The city & the country and the indecisiveness of a generation

When you’re trying to explain to a friend your stance on the issue of the necessity of plot in feature films while hollering over the sound of car horns and street sweepers, clutching an overpriced coffee in one hand and batting away junkies with the other, city life stops feeling worthwhile. Sure you feel more connected to society, to people. But when those same people are walking achingly slowly three abreast on a narrow footpath, while cars pass by on the road in dangerous proximity and with the ferocity of the chariots in Ben-Hur, it’s hard to ignore the furious expletives that dominate your mind; it’s time to get out of here.


That’s fine, until you end up back in the countryside and remember why you left it to begin with. If it rains you are stranded, and all those years spent hugging concrete have left you carless – provisional licenses operate on a “use it or lose it” basis apparently – and without any imagination on how to entertain yourself. Your only recourse is the bottomless pit of broadcast television, but by then the depression is so palpable that you would rather put your head through the screen like a postmodern Alice sacrificing yourself through the black looking glass than spend another minute watching Dr. Phil condescend to some traumatised mother who’s problems you can’t help feeling will not be solved by that free trip to Costa Rica.

The indecisiveness here is a classic conflict between Romanticism and Cynicism. In the countryside you can be one with nature. You can stretch out on tree branches and sing ballads to the squirrels and blackbirds, or stroll the grassy banks of some quiet stream while picking apples and reflecting on the majesty of the natural world. But in the city there are stories, drama, places where people come together to argue about big ideas; politics! the arts! In the city you don’t need to worry about the state of your soul – or your mental health as it’s been rebranded – there are more pressing issues to concern yourself with. Drama is more immediate, and when that feeling of emptiness creeps over you, you’re never more than a few metres away from a drink, pill or powder that’ll help you pave over that black hole for another couple of hours.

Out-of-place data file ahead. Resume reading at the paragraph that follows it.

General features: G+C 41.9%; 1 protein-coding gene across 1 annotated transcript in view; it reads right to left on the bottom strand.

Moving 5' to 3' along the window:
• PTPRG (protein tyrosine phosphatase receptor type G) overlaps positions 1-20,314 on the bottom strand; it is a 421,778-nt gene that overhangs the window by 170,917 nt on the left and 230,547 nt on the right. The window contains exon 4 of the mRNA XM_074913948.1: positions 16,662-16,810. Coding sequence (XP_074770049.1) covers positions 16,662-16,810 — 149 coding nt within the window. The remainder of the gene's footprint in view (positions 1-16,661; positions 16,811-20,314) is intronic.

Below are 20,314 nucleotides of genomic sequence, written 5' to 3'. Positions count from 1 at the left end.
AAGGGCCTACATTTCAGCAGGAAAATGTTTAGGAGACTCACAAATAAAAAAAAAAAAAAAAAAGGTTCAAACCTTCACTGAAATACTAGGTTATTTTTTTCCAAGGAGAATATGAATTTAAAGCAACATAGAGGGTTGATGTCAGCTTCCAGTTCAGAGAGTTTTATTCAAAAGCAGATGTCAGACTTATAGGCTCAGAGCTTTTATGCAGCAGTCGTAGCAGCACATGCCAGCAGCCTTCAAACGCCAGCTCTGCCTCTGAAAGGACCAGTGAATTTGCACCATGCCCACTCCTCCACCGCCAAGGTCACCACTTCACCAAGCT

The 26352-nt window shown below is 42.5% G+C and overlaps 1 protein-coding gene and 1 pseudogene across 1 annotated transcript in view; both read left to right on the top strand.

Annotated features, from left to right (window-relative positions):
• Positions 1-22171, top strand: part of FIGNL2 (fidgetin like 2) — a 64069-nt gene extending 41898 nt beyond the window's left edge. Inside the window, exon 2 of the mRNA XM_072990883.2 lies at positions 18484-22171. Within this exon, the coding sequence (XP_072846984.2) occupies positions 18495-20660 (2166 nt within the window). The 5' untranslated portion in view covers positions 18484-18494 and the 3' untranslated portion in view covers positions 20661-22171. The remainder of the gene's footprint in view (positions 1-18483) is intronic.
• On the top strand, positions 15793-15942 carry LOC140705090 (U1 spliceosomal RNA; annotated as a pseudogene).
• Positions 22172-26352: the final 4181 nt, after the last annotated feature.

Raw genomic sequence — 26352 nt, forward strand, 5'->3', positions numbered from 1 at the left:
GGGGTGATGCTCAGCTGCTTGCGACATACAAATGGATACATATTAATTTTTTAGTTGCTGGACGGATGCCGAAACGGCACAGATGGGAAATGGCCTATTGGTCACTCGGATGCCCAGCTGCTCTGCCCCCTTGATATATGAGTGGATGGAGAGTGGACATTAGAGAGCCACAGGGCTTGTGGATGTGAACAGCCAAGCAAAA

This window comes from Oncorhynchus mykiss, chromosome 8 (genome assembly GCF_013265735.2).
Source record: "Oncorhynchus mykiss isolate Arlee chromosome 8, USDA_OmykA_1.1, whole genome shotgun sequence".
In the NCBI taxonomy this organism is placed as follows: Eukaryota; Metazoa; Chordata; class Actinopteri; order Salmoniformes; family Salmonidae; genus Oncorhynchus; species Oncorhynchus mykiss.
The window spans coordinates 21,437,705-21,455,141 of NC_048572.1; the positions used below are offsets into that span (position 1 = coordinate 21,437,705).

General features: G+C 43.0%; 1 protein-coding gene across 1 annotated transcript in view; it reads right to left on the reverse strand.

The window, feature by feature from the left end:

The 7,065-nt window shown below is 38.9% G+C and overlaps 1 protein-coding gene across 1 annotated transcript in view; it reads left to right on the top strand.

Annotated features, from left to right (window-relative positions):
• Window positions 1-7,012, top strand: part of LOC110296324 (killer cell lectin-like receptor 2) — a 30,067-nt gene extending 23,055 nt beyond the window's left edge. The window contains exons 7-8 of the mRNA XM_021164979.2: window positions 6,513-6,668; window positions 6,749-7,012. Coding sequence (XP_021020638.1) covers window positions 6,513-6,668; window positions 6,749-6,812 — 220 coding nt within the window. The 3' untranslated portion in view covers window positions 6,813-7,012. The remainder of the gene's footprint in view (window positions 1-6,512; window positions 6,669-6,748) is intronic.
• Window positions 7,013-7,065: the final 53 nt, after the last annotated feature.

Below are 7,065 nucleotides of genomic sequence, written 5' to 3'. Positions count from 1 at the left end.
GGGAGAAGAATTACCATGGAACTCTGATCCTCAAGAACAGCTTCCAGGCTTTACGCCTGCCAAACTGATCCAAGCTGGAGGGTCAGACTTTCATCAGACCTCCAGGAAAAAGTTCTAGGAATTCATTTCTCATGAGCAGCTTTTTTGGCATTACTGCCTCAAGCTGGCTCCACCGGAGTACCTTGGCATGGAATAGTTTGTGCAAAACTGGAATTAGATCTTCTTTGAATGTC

“From whence this crippling dissatisfaction,” I ask, “that discourages us from even trying to better our situations? Don’t we all believe on some level – unlike, say, those of the American class – that our situation is unchanging? That money problems and cold winters will plague us our entire lives? That our human relationships are ephemeral, based on nothing concrete, and could easily vanish over the course of a week?”

“Cheer up,” I hear as I snap back to the magazine stand, “it might never happen.” A face, lit up by a toothless grin, points at me, grey and unkempt. Poor fool. Hiding his insecurities behind cynical clichés and acquired wit. He’ll never know the bliss of enlightenment afforded by the pursuit of honest and original self-expression of one’s emotion. At this point I return the €4 magazine I was ogling to the shelf, remembering that I would like a hot meal today.